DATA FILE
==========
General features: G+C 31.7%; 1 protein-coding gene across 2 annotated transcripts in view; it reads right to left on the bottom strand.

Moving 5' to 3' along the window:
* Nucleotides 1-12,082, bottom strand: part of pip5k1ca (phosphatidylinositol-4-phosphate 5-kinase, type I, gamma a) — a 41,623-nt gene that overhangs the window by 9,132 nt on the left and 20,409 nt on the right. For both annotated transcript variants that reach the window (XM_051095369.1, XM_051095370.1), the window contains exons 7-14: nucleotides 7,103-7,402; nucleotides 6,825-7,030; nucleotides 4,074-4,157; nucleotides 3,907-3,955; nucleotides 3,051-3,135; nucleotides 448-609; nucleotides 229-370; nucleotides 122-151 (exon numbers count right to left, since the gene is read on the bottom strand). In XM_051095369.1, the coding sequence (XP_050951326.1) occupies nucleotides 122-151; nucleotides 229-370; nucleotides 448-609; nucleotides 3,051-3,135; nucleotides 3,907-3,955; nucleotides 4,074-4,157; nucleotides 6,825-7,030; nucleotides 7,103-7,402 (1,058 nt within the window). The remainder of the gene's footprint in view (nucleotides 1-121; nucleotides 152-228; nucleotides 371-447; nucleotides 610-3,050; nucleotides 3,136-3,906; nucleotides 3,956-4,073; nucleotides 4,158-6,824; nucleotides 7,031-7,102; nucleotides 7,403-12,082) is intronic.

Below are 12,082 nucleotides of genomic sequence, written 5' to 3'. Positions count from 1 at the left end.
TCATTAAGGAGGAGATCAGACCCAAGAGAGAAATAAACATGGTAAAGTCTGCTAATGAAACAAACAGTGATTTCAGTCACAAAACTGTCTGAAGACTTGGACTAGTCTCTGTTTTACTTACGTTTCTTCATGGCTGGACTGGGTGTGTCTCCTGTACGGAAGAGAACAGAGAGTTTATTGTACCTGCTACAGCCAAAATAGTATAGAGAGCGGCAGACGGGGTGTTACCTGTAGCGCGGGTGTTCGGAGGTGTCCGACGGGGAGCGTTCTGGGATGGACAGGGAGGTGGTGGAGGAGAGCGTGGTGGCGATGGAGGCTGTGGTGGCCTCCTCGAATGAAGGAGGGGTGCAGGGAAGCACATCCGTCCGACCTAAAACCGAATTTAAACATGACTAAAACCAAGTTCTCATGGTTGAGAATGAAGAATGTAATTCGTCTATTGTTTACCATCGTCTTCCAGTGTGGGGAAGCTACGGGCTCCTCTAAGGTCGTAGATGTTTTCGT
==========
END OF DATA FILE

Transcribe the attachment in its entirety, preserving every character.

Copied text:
General features: G+C 31.7%; 1 protein-coding gene across 2 annotated transcripts in view; it reads right to left on the bottom strand.

Moving 5' to 3' along the window:
* Nucleotides 1-12,082, bottom strand: part of pip5k1ca (phosphatidylinositol-4-phosphate 5-kinase, type I, gamma a) — a 41,623-nt gene that overhangs the window by 9,132 nt on the left and 20,409 nt on the right. For both annotated transcript variants that reach the window (XM_051095369.1, XM_051095370.1), the window contains exons 7-14: nucleotides 7,103-7,402; nucleotides 6,825-7,030; nucleotides 4,074-4,157; nucleotides 3,907-3,955; nucleotides 3,051-3,135; nucleotides 448-609; nucleotides 229-370; nucleotides 122-151 (exon numbers count right to left, since the gene is read on the bottom strand). In XM_051095369.1, the coding sequence (XP_050951326.1) occupies nucleotides 122-151; nucleotides 229-370; nucleotides 448-609; nucleotides 3,051-3,135; nucleotides 3,907-3,955; nucleotides 4,074-4,157; nucleotides 6,825-7,030; nucleotides 7,103-7,402 (1,058 nt within the window). The remainder of the gene's footprint in view (nucleotides 1-121; nucleotides 152-228; nucleotides 371-447; nucleotides 610-3,050; nucleotides 3,136-3,906; nucleotides 3,956-4,073; nucleotides 4,158-6,824; nucleotides 7,031-7,102; nucleotides 7,403-12,082) is intronic.

Below are 12,082 nucleotides of genomic sequence, written 5' to 3'. Positions count from 1 at the left end.
TCATTAAGGAGGAGATCAGACCCAAGAGAGAAATAAACATGGTAAAGTCTGCTAATGAAACAAACAGTGATTTCAGTCACAAAACTGTCTGAAGACTTGGACTAGTCTCTGTTTTACTTACGTTTCTTCATGGCTGGACTGGGTGTGTCTCCTGTACGGAAGAGAACAGAGAGTTTATTGTACCTGCTACAGCCAAAATAGTATAGAGAGCGGCAGACGGGGTGTTACCTGTAGCGCGGGTGTTCGGAGGTGTCCGACGGGGAGCGTTCTGGGATGGACAGGGAGGTGGTGGAGGAGAGCGTGGTGGCGATGGAGGCTGTGGTGGCCTCCTCGAATGAAGGAGGGGTGCAGGGAAGCACATCCGTCCGACCTAAAACCGAATTTAAACATGACTAAAACCAAGTTCTCATGGTTGAGAATGAAGAATGTAATTCGTCTATTGTTTACCATCGTCTTCCAGTGTGGGGAAGCTACGGGCTCCTCTAAGGTCGTAGATGTTTTCGT